February 1965 – When she comes to, Wanda finds herself imprisoned in a stasis tube alongside Pietro and Mar-Vell on what appears to be a Skrull spaceship. Unable to speak or move, she remembers her similar plight on Ixar’s starship a little over a year ago and is filled with dread. The Super-Skrull is ranting at Captain Marvel, revealing that the Captain America, Thor, and Iron Man who disbanded the Avengers were Skrull impostors, which at least gives Wanda hope that her teammates will come to their rescue. However, the Super-Skrull decides that the mutant twins have outlived their usefulness, and he is about to kill them when he is summoned to the bridge. Wanda experiences strange sensations as the ship jumps through hyperspace and comes in for a rough landing on the Skrull Throneworld in the Andromeda Galaxy. The three prisoners are soon transported to the palace of Emperor Dorrek, supreme leader of the Skrulls. Seeing that the emperor’s daughter, Princess Anelle, wants their prisoners treated mercifully, Wanda is inspired to echo Mar-Vell’s spirit of resistance. Unfortunately, Dorrek believes that while the terms of the “Convention of Fornax” prevent him from torturing a man of the Kree, its protections do not extend to savages from Earth. Thus, Wanda and Pietro are dumped into an enclosed gladiatorial arena to face a large, hungry monster.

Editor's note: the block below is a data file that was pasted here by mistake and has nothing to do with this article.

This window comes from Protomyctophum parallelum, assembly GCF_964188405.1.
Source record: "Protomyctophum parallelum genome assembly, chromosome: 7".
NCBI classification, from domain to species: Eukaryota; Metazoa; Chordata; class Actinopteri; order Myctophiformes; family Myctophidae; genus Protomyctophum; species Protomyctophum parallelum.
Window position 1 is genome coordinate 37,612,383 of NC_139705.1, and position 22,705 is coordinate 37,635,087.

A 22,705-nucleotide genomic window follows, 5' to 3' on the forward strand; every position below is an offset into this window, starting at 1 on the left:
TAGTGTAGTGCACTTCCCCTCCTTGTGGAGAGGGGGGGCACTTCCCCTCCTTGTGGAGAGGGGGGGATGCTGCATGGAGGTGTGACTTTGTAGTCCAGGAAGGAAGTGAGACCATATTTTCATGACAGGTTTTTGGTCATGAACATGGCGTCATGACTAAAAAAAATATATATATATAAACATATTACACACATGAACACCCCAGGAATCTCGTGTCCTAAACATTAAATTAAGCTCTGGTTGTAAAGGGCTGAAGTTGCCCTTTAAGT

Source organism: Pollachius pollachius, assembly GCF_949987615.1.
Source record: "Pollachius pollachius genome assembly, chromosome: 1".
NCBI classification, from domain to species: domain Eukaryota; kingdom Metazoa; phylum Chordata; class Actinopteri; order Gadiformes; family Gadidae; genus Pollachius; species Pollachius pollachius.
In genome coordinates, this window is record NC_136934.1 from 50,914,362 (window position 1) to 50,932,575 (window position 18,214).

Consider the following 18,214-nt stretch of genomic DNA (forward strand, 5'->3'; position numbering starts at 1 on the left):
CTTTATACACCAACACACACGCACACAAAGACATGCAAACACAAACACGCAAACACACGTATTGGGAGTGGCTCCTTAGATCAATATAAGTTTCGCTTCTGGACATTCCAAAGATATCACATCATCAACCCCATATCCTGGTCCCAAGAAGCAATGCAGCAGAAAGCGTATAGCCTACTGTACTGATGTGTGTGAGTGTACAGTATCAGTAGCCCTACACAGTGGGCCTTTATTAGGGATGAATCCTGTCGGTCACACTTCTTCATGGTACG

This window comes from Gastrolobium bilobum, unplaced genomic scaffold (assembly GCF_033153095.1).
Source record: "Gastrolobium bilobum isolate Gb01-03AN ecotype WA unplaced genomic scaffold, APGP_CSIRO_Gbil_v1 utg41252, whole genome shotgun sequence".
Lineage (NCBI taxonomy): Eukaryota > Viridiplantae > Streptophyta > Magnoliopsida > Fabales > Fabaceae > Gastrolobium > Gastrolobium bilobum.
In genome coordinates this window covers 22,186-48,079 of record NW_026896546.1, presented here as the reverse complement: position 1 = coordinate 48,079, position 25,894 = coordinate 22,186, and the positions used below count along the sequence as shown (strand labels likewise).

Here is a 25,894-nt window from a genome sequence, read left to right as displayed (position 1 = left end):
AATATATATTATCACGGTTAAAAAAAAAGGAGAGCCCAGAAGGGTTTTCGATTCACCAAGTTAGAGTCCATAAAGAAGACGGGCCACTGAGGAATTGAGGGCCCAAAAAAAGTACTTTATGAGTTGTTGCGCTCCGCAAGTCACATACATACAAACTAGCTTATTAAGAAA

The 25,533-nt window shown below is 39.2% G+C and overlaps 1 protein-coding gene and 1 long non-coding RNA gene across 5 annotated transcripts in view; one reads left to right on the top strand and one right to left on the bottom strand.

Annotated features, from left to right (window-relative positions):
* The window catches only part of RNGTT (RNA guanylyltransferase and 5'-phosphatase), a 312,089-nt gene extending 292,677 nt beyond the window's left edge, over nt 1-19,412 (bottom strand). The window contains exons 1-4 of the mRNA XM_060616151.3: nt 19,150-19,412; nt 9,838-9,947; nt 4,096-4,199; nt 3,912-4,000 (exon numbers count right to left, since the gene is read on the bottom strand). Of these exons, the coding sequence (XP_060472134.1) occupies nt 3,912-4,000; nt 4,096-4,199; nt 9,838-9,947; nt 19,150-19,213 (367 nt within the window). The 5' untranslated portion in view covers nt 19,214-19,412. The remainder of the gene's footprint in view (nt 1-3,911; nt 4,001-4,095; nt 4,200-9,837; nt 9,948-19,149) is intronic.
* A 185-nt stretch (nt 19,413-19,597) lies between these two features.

Using teamwork, the Scarlet Witch and Quicksilver quickly put the monster on the defensive. However, Pietro’s speeding around generates wind gusts that send four small, pink-furred critters flying around the enclosure. Whenever they strike a hard surface, the critters spawn full-sized duplicates of themselves, quickly filling up the available space and threatening to smother Wanda and Pietro. Amused, Emperor Dorrek releases them from the arena, and Princess Anelle informs the twins that Mar-Vell has saved them by agreeing to give the Skrulls the secret of “omni-wave” technology. Wanda despairs, thinking they may now be responsible for the deaths of millions of the Skrulls’ enemies. Intending to keep them as hostages, Dorrek has Wanda and Pietro placed back into stasis tubes and rendered unconscious.